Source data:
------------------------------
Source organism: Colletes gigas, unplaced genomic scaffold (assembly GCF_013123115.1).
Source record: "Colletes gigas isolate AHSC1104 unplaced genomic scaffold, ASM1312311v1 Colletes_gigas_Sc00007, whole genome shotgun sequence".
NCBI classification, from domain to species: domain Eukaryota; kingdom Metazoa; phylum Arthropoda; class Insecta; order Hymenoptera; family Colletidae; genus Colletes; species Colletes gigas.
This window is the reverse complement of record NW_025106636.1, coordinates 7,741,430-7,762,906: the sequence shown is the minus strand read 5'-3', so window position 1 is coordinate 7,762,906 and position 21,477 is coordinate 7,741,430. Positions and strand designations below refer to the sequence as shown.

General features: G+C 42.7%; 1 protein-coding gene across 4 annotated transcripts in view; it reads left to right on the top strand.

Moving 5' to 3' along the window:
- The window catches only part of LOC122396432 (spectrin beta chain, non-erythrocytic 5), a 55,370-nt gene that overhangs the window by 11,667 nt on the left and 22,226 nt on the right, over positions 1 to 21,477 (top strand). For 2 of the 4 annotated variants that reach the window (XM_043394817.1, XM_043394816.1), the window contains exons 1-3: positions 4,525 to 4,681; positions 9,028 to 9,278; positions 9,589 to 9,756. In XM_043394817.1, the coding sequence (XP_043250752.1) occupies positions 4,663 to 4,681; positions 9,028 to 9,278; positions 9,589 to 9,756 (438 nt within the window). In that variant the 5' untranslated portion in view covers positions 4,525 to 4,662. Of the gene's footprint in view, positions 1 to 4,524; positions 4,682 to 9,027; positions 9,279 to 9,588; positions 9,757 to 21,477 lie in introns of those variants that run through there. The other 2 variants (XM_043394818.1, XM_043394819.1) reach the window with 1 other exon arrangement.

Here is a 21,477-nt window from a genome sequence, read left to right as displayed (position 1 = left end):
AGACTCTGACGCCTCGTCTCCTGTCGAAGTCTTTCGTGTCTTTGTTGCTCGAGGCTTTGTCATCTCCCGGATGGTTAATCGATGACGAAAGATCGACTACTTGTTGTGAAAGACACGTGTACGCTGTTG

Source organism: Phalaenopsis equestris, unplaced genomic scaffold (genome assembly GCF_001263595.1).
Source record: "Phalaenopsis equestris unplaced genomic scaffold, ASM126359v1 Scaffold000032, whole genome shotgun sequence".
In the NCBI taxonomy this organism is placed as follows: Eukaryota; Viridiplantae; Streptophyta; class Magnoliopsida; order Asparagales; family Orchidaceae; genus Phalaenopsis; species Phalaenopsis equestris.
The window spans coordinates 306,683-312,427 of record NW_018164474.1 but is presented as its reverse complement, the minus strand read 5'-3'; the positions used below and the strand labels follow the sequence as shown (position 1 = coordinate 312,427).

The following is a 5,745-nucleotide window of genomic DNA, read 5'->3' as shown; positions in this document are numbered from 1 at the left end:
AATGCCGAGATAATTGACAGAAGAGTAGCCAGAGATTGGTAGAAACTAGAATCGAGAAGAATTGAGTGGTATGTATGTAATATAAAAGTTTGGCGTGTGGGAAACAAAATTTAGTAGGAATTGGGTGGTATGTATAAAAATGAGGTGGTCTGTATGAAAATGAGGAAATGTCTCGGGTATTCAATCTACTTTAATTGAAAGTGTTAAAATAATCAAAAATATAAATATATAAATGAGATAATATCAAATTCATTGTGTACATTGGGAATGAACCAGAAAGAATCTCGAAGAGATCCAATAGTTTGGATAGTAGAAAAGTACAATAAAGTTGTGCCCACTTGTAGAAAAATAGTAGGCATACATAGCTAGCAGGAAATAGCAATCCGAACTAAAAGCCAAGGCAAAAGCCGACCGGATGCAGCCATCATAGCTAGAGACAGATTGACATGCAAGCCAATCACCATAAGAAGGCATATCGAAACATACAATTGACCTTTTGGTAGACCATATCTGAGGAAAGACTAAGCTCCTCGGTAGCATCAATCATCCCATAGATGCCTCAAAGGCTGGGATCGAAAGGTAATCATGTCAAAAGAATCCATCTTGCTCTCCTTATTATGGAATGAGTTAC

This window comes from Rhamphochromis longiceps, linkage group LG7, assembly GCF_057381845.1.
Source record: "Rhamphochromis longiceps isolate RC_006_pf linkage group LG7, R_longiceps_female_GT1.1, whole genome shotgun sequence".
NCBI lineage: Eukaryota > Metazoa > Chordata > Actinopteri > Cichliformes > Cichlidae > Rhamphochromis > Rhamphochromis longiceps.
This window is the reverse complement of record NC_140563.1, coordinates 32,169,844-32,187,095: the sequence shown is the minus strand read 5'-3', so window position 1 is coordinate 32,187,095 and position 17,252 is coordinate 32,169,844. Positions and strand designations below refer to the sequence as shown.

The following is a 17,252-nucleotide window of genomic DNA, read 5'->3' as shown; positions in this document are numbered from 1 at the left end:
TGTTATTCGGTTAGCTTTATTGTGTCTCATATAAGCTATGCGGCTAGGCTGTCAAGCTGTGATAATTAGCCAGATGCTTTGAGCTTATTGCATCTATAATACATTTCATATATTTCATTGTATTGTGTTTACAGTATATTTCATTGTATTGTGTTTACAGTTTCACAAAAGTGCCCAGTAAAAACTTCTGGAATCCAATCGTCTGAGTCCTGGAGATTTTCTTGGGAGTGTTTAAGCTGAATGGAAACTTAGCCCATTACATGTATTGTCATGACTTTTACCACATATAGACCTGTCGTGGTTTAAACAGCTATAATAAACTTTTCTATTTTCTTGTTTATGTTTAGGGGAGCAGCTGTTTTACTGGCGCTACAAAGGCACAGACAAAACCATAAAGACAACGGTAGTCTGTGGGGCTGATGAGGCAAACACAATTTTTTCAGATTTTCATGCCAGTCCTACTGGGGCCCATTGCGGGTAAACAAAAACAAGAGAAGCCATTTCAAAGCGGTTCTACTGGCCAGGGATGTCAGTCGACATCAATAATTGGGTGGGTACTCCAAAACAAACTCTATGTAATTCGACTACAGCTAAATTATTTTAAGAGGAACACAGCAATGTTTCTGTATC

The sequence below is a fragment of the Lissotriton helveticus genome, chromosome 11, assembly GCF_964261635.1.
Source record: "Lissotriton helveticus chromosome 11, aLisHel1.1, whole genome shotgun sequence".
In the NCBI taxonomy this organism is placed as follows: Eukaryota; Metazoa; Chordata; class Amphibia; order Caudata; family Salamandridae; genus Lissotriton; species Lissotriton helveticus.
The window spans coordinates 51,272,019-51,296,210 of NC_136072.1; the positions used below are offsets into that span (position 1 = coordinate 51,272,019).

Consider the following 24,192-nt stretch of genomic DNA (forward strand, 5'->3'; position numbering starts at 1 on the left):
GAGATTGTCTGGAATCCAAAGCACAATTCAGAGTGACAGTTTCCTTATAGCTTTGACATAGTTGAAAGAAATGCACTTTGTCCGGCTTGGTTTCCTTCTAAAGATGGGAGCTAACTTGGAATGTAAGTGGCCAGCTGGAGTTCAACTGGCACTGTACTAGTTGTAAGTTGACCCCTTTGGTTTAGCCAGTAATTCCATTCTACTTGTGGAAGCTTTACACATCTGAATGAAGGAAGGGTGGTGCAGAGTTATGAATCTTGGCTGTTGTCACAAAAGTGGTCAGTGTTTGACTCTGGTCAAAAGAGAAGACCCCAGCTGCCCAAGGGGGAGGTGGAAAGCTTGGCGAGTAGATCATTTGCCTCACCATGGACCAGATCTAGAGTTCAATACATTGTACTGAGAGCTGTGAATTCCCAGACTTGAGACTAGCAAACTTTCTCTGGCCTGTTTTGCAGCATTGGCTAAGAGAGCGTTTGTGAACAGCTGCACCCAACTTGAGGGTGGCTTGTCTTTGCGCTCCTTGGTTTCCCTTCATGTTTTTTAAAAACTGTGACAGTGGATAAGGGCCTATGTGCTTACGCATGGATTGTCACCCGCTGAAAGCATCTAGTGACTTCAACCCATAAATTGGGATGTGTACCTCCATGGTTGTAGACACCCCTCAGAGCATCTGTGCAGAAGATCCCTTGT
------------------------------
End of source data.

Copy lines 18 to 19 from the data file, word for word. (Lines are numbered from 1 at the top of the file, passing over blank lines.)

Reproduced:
NCBI lineage: Eukaryota > Metazoa > Chordata > Actinopteri > Cichliformes > Cichlidae > Rhamphochromis > Rhamphochromis longiceps.
This window is the reverse complement of record NC_140563.1, coordinates 32,169,844-32,187,095: the sequence shown is the minus strand read 5'-3', so window position 1 is coordinate 32,187,095 and position 17,252 is coordinate 32,169,844. Positions and strand designations below refer to the sequence as shown.